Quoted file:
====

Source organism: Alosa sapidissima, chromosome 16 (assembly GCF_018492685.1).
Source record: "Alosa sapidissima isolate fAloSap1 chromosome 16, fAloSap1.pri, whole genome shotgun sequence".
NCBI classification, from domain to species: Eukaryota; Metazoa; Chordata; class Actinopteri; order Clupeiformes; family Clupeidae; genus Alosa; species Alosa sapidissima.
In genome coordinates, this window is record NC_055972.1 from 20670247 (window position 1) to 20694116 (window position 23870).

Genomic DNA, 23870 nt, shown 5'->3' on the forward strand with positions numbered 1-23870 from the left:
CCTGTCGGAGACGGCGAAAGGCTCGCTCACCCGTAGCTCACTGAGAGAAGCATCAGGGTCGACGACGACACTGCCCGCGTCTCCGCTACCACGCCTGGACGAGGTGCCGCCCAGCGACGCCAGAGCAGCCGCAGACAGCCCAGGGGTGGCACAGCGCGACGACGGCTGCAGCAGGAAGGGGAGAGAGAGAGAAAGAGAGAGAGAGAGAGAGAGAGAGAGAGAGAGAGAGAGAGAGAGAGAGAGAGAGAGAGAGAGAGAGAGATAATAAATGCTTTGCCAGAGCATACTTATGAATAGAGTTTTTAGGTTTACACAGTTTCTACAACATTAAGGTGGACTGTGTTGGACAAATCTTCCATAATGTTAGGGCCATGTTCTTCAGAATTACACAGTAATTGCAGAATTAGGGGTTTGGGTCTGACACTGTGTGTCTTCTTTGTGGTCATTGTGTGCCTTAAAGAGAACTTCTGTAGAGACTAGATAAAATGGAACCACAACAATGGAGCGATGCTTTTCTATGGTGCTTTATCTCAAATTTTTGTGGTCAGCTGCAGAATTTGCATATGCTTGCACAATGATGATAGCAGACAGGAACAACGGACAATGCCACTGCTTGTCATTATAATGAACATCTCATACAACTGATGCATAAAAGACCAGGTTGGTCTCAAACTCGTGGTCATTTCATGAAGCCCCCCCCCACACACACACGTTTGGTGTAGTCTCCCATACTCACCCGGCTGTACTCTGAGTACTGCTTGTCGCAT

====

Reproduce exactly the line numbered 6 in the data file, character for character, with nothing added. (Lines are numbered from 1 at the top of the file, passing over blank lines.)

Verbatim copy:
CCTGTCGGAGACGGCGAAAGGCTCGCTCACCCGTAGCTCACTGAGAGAAGCATCAGGGTCGACGACGACACTGCCCGCGTCTCCGCTACCACGCCTGGACGAGGTGCCGCCCAGCGACGCCAGAGCAGCCGCAGACAGCCCAGGGGTGGCACAGCGCGACGACGGCTGCAGCAGGAAGGGGAGAGAGAGAGAAAGAGAGAGAGAGAGAGAGAGAGAGAGAGAGAGAGAGAGAGAGAGAGAGAGAGAGAGAGAGAGAGAGAGATAATAAATGCTTTGCCAGAGCATACTTATGAATAGAGTTTTTAGGTTTACACAGTTTCTACAACATTAAGGTGGACTGTGTTGGACAAATCTTCCATAATGTTAGGGCCATGTTCTTCAGAATTACACAGTAATTGCAGAATTAGGGGTTTGGGTCTGACACTGTGTGTCTTCTTTGTGGTCATTGTGTGCCTTAAAGAGAACTTCTGTAGAGACTAGATAAAATGGAACCACAACAATGGAGCGATGCTTTTCTATGGTGCTTTATCTCAAATTTTTGTGGTCAGCTGCAGAATTTGCATATGCTTGCACAATGATGATAGCAGACAGGAACAACGGACAATGCCACTGCTTGTCATTATAATGAACATCTCATACAACTGATGCATAAAAGACCAGGTTGGTCTCAAACTCGTGGTCATTTCATGAAGCCCCCCCCCACACACACACGTTTGGTGTAGTCTCCCATACTCACCCGGCTGTACTCTGAGTACTGCTTGTCGCAT